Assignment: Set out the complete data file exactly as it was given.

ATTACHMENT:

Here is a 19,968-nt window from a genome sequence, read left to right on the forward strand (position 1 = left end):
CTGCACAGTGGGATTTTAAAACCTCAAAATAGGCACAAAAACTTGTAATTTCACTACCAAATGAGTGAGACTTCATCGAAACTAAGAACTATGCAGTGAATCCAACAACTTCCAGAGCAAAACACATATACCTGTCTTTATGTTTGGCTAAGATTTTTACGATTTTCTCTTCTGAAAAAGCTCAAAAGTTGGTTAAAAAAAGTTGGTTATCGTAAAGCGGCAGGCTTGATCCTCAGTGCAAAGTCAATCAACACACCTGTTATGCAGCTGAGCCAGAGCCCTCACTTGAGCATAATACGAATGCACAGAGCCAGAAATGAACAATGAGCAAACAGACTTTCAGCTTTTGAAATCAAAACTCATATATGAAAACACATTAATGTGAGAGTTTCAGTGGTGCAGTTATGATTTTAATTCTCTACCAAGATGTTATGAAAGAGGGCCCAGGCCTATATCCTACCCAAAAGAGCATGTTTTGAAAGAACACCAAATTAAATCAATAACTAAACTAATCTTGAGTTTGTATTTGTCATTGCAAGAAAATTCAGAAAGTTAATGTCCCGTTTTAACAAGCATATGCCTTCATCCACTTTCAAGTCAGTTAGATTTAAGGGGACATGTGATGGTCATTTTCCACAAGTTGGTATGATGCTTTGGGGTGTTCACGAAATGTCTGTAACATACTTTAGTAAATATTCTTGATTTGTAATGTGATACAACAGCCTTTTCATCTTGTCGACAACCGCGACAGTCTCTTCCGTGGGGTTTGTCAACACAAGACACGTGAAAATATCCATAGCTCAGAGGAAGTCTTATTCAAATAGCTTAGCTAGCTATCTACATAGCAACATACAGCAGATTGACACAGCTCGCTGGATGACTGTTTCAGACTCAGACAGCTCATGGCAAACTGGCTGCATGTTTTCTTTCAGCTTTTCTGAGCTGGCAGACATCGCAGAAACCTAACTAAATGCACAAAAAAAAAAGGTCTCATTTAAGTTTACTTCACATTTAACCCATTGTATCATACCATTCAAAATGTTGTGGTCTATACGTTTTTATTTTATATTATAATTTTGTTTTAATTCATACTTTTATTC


Here is a 19,968-nt window from a genome sequence, read left to right on the forward strand (position 1 = left end):
CTGCACAGTGGGATTTTAAAACCTCAAAATAGGCACAAAAACTTGTAATTTCACTACCAAATGAGTGAGACTTCATCGAAACTAAGAACTATGCAGTGAATCCAACAACTTCCAGAGCAAAACACATATACCTGTCTTTATGTTTGGCTAAGATTTTTACGATTTTCTCTTCTGAAAAAGCTCAAAAGTTGGTTAAAAAAAGTTGGTTATCGTAAAGCGGCAGGCTTGATCCTCAGTGCAAAGTCAATCAACACACCTGTTATGCAGCTGAGCCAGAGCCCTCACTTGAGCATAATACGAATGCACAGAGCCAGAAATGAACAATGAGCAAACAGACTTTCAGCTTTTGAAATCAAAACTCATATATGAAAACACATTAATGTGAGAGTTTCAGTGGTGCAGTTATGATTTTAATTCTCTACCAAGATGTTATGAAAGAGGGCCCAGGCCTATATCCTACCCAAAAGAGCATGTTTTGAAAGAACACCAAATTAAATCAATAACTAAACTAATCTTGAGTTTGTATTTGTCATTGCAAGAAAATTCAGAAAGTTAATGTCCCGTTTTAACAAGCATATGCCTTCATCCACTTTCAAGTCAGTTAGATTTAAGGGGACATGTGATGGTCATTTTCCACAAGTTGGTATGATGCTTTGGGGTGTTCACGAAATGTCTGTAACATACTTTAGTAAATATTCTTGATTTGTAATGTGATACAACAGCCTTTTCATCTTGTCGACAACCGCGACAGTCTCTTCCGTGGGGTTTGTCAACACAAGACACGTGAAAATATCCATAGCTCAGAGGAAGTCTTATTCAAATAGCTTAGCTAGCTATCTACATAGCAACATACAGCAGATTGACACAGCTCGCTGGATGACTGTTTCAGACTCAGACAGCTCATGGCAAACTGGCTGCATGTTTTCTTTCAGCTTTTCTGAGCTGGCAGACATCGCAGAAACCTAACTAAATGCACAAAAAAAAAAGGTCTCATTTAAGTTTACTTCACATTTAACCCATTGTATCATACCATTCAAAATGTTGTGGTCTATACGTTTTTATTTTATATTATAATTTTGTTTTAATTCATACTTTTATTC